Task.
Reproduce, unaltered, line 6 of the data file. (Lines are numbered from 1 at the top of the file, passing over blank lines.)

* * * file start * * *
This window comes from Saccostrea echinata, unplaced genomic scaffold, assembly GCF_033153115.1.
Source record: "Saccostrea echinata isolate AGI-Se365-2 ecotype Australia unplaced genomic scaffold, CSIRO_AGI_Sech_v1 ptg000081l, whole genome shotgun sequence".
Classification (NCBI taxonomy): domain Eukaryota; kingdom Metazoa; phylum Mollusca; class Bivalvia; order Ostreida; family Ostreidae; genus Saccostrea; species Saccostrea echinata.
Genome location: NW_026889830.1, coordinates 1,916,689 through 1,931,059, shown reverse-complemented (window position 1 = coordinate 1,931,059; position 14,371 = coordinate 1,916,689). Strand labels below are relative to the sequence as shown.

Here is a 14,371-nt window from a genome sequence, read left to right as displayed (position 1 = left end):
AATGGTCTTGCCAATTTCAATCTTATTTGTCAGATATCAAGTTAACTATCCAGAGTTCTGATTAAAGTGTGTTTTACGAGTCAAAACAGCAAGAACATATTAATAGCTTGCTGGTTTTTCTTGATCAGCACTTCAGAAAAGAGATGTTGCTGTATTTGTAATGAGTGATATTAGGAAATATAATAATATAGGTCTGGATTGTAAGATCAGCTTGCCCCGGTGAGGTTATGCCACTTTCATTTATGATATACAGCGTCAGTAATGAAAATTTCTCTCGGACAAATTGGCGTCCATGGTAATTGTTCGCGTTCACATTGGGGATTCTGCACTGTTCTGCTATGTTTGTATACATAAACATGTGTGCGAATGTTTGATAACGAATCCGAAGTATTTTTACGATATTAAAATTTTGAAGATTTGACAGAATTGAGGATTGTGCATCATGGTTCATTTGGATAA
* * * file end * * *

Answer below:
AATGGTCTTGCCAATTTCAATCTTATTTGTCAGATATCAAGTTAACTATCCAGAGTTCTGATTAAAGTGTGTTTTACGAGTCAAAACAGCAAGAACATATTAATAGCTTGCTGGTTTTTCTTGATCAGCACTTCAGAAAAGAGATGTTGCTGTATTTGTAATGAGTGATATTAGGAAATATAATAATATAGGTCTGGATTGTAAGATCAGCTTGCCCCGGTGAGGTTATGCCACTTTCATTTATGATATACAGCGTCAGTAATGAAAATTTCTCTCGGACAAATTGGCGTCCATGGTAATTGTTCGCGTTCACATTGGGGATTCTGCACTGTTCTGCTATGTTTGTATACATAAACATGTGTGCGAATGTTTGATAACGAATCCGAAGTATTTTTACGATATTAAAATTTTGAAGATTTGACAGAATTGAGGATTGTGCATCATGGTTCATTTGGATAA